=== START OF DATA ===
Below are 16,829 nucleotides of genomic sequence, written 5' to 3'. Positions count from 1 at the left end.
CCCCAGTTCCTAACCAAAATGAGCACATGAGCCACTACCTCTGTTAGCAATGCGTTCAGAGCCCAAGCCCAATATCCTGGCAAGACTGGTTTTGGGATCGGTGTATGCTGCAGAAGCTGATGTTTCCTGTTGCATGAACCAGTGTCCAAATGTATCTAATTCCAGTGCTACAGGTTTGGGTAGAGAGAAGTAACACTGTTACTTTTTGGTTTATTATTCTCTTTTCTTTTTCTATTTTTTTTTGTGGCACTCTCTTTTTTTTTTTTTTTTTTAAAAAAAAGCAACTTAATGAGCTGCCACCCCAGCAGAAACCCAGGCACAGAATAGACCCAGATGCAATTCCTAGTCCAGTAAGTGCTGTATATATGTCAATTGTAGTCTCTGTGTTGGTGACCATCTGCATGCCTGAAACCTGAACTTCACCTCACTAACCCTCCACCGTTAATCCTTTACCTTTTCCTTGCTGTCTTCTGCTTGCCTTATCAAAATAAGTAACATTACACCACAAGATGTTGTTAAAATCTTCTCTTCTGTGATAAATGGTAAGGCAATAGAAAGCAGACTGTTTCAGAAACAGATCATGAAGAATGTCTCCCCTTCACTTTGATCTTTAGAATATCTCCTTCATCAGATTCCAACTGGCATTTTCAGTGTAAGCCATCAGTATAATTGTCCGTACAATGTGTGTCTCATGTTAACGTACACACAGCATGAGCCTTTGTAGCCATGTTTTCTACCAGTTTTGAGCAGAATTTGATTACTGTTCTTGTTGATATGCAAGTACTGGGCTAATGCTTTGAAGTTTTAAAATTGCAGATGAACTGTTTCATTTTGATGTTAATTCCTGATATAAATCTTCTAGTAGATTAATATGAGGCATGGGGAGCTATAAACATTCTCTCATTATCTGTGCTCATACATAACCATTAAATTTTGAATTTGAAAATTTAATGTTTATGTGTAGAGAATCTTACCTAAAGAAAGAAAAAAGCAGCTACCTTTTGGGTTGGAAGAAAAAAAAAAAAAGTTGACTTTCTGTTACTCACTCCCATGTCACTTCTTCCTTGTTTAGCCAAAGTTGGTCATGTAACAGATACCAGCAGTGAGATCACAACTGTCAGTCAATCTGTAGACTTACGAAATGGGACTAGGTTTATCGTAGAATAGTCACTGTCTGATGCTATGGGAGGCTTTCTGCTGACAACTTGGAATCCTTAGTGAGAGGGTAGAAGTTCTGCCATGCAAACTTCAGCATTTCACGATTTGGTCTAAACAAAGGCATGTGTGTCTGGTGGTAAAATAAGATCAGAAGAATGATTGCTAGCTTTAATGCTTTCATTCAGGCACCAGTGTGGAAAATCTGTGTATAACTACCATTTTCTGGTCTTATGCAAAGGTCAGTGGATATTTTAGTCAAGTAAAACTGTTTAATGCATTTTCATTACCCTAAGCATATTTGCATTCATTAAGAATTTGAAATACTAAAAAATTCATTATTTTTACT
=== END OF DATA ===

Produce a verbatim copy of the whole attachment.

Below are 16,829 nucleotides of genomic sequence, written 5' to 3'. Positions count from 1 at the left end.
CCCCAGTTCCTAACCAAAATGAGCACATGAGCCACTACCTCTGTTAGCAATGCGTTCAGAGCCCAAGCCCAATATCCTGGCAAGACTGGTTTTGGGATCGGTGTATGCTGCAGAAGCTGATGTTTCCTGTTGCATGAACCAGTGTCCAAATGTATCTAATTCCAGTGCTACAGGTTTGGGTAGAGAGAAGTAACACTGTTACTTTTTGGTTTATTATTCTCTTTTCTTTTTCTATTTTTTTTTGTGGCACTCTCTTTTTTTTTTTTTTTTTTAAAAAAAAGCAACTTAATGAGCTGCCACCCCAGCAGAAACCCAGGCACAGAATAGACCCAGATGCAATTCCTAGTCCAGTAAGTGCTGTATATATGTCAATTGTAGTCTCTGTGTTGGTGACCATCTGCATGCCTGAAACCTGAACTTCACCTCACTAACCCTCCACCGTTAATCCTTTACCTTTTCCTTGCTGTCTTCTGCTTGCCTTATCAAAATAAGTAACATTACACCACAAGATGTTGTTAAAATCTTCTCTTCTGTGATAAATGGTAAGGCAATAGAAAGCAGACTGTTTCAGAAACAGATCATGAAGAATGTCTCCCCTTCACTTTGATCTTTAGAATATCTCCTTCATCAGATTCCAACTGGCATTTTCAGTGTAAGCCATCAGTATAATTGTCCGTACAATGTGTGTCTCATGTTAACGTACACACAGCATGAGCCTTTGTAGCCATGTTTTCTACCAGTTTTGAGCAGAATTTGATTACTGTTCTTGTTGATATGCAAGTACTGGGCTAATGCTTTGAAGTTTTAAAATTGCAGATGAACTGTTTCATTTTGATGTTAATTCCTGATATAAATCTTCTAGTAGATTAATATGAGGCATGGGGAGCTATAAACATTCTCTCATTATCTGTGCTCATACATAACCATTAAATTTTGAATTTGAAAATTTAATGTTTATGTGTAGAGAATCTTACCTAAAGAAAGAAAAAAGCAGCTACCTTTTGGGTTGGAAGAAAAAAAAAAAAAGTTGACTTTCTGTTACTCACTCCCATGTCACTTCTTCCTTGTTTAGCCAAAGTTGGTCATGTAACAGATACCAGCAGTGAGATCACAACTGTCAGTCAATCTGTAGACTTACGAAATGGGACTAGGTTTATCGTAGAATAGTCACTGTCTGATGCTATGGGAGGCTTTCTGCTGACAACTTGGAATCCTTAGTGAGAGGGTAGAAGTTCTGCCATGCAAACTTCAGCATTTCACGATTTGGTCTAAACAAAGGCATGTGTGTCTGGTGGTAAAATAAGATCAGAAGAATGATTGCTAGCTTTAATGCTTTCATTCAGGCACCAGTGTGGAAAATCTGTGTATAACTACCATTTTCTGGTCTTATGCAAAGGTCAGTGGATATTTTAGTCAAGTAAAACTGTTTAATGCATTTTCATTACCCTAAGCATATTTGCATTCATTAAGAATTTGAAATACTAAAAAATTCATTATTTTTACT